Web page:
While [conventional] oil fields may decline at a 5 percent to 8 percent rate, oil wells in the Bakken decline at an extremely high rate their first four years or so. The decline rate during the first 12 months can be more than 90 percent, tapering off each year, to flatten out by year seven or eight at an annual decline rate of 8 percent, by which time the well will have already produced about 60 percent of its recoverable reserves.
There are sweet spots, and there are areas that are not so good. You can produce oil just about anywhere you drill, but — and it is a big ‘but’ — in many areas you might not recover enough oil (even with West Texas Intermediate oil at $100-plus a barrel) to pay for the well. These areas may become profitable when oil hits $150 to $200 in real terms someday.
The Bakken formation basically has very poor porosity. Multistage fracking (say 36 to 40 separate frack jobs spread over 10,000 of horizontal wellbore) cracks up this poor rock and allows a lot of the oil to escape very quickly. After that initial blast, the rock nearest the wellbore gets really fracked up, and the further away from the wellbore you go, the less fracked it is. The rate of production drops as the really close-up oil is given up very quickly and the well begins to produce more oil from the center and edges of the fracked area.
By keeping up a steady drilling pace, the oil production from the field will rise rapidly at first because the production from the new wells will exceed the loss of production for the old wells. This is what has been happening in the Bakken. However, if the rate of drilling stays constant for a long time, the growth rate of field production will decrease, then plateau, then begin to drop, slowly at first, then accelerate to a higher rate, and then later settle at about an 8 percent annual rate.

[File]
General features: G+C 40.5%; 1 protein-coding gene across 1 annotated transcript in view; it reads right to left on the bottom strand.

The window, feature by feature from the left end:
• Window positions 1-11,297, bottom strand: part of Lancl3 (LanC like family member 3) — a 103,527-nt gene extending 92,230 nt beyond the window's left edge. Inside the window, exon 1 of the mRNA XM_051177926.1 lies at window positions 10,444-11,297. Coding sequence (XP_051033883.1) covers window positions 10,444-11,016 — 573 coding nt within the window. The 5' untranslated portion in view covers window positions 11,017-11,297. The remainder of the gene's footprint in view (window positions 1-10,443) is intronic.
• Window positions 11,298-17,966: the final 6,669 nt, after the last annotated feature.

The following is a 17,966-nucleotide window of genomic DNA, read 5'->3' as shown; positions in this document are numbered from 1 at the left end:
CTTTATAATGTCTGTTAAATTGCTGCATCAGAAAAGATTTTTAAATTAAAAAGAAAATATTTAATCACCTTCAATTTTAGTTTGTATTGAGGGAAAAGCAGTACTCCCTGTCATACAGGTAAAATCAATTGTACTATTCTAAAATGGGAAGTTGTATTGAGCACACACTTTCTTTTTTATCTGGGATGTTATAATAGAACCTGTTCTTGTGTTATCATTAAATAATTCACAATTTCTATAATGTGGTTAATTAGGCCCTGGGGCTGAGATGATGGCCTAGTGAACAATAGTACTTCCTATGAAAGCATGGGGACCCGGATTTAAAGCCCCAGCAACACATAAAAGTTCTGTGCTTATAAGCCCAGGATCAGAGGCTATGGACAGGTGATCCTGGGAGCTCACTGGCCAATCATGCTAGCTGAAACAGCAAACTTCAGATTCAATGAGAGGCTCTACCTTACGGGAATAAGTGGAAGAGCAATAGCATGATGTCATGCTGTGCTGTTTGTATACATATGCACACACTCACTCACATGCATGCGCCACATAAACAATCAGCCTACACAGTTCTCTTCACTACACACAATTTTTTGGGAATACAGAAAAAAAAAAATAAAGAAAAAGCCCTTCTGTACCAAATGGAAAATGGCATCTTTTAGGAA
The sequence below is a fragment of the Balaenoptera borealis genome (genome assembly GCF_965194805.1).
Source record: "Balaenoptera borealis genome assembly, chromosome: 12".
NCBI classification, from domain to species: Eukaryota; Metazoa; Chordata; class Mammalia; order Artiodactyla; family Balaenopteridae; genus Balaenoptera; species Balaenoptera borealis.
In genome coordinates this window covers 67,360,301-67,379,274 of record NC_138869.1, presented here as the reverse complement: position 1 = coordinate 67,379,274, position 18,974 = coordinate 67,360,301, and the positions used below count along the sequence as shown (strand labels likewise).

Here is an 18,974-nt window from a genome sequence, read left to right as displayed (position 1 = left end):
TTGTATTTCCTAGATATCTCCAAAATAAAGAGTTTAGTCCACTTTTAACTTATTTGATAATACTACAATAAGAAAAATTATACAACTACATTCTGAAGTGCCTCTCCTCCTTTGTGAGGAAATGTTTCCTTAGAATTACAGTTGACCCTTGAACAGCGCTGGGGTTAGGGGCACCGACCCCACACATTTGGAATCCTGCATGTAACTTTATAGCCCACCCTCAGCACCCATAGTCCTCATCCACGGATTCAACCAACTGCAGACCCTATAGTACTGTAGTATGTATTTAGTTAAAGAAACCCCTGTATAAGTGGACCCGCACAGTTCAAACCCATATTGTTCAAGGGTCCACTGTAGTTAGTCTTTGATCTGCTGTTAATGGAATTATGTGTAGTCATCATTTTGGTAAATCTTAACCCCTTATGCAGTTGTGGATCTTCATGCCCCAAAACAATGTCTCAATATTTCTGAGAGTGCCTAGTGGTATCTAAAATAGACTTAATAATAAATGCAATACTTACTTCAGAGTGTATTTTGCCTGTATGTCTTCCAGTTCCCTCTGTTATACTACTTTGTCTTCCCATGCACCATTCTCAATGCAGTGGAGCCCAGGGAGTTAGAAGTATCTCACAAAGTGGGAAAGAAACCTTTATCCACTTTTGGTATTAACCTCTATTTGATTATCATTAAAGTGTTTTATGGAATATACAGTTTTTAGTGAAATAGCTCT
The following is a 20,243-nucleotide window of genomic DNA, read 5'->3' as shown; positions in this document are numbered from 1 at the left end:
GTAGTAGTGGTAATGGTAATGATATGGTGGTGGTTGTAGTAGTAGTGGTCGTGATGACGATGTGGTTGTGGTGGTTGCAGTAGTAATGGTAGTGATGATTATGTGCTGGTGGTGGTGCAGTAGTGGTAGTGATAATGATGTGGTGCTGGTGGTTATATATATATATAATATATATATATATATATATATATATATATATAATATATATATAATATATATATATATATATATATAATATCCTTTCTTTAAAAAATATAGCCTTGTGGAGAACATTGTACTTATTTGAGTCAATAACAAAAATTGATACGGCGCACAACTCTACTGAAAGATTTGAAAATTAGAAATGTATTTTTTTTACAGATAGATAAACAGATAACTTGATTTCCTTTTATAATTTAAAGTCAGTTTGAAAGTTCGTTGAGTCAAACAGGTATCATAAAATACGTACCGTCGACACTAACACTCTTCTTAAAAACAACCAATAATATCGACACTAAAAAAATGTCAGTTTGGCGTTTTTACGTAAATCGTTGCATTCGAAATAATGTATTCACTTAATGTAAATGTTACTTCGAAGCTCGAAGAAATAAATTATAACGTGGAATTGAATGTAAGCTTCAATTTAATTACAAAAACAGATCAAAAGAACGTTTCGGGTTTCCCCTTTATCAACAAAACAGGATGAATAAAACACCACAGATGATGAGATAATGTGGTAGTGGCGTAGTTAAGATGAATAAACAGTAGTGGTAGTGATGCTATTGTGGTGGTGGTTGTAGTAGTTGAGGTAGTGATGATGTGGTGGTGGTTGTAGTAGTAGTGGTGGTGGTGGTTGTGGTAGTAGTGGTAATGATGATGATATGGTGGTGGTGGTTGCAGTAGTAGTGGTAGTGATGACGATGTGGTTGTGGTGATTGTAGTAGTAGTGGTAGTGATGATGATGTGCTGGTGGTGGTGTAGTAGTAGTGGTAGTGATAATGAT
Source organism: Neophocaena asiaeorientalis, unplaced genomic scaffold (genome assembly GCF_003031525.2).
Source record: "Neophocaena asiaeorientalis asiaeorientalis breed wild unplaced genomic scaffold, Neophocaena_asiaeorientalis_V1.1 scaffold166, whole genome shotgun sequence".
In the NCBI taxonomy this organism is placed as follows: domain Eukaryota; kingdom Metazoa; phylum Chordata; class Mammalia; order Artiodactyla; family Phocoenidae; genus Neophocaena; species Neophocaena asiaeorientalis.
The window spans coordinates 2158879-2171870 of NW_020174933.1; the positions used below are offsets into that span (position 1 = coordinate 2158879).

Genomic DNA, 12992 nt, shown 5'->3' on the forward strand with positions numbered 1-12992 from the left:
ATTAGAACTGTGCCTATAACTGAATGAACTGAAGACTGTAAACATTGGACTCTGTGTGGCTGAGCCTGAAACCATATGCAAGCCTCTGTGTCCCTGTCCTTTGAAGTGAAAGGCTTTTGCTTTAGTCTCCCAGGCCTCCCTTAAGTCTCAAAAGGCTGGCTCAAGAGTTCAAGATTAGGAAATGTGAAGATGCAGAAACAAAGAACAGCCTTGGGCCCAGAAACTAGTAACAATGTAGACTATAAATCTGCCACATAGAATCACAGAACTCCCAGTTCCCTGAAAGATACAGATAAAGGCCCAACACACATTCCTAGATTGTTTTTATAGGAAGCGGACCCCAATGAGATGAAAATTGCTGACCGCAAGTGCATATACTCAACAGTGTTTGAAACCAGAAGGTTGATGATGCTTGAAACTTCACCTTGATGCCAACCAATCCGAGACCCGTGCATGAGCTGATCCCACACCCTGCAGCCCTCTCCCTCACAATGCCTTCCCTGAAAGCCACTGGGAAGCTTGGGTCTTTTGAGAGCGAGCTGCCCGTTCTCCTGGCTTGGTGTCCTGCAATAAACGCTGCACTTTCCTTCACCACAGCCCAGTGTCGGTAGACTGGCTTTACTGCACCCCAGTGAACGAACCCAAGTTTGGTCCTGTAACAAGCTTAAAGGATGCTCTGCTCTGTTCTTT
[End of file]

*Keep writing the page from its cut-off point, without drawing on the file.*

And if prices drop significantly during the time when you would normally expect to see a high drilling rate (or if drilling costs get too high), you could see a sudden decrease in the rate of drilling, and a field like the Bakken will go from high growth to high decline really quickly. A drop of oil prices to $70 per barrel (of West Texas Intermediate) could create an extreme drop in drilling and field production really quickly.
Resource plays don’t work if oil or gas prices are low. A huge part of the risk is evidenced by the Barnett Shale. It worked great at $6 to $15 per thousand cubic feet, but it loses money like crazy at $2.50 per thousand cubic feet. The problem is that you really get clobbered when you drill the wells when gas or oil is high priced, and then the price drops and you have to sell your oil or gas at low prices. Billions and billions of dollars have been lost in the Barnett because of this. If oil drops to $70 (WTI), a lot of people will lose money in the Bakken.
Iran — lashing out, but still plenty of customers: The oil squeeze on Iran has the country’s leadership squirming and, if Israel is correct, engaging in bombing attacks in at least three countries. Iranian leaders seem rattled, and are even more than usually vocal on the Western-led effort to cut their ability to sell their oil, the bedrock of the country’s economy, write the New York Times’ Scott Shane and Robert Worth. Yet it is not clear as yet that the sanctions will achieve their objective of freezing Iran’s development of nuclear weapons. While the sanctions make getting paid a complex affair, the oil orders — from China, India, Japan and South Korea — appear in some cases even to be higher, writes Peter Enav of the Associated Press. Virtually every stage of international conflict benefits some party financially; in the case of sanctions, it is smugglers and profiteers who usually stand to gain. I have seen no reports as yet on a black market for Iranian oil, but perceived political risk flowing from the nuclear standoff has raised oil prices, and thus benefitted countries like Russia, reports the New York Times’ Andrew Kramer. This is because Russia’s Urals blend is roughly similar to Iranian crude, which many refineries are specifically fitted to process. All in all, the sanctions have been more effective than one would have expected in getting Iran’s attention. Causing Tehran to change course is another matter.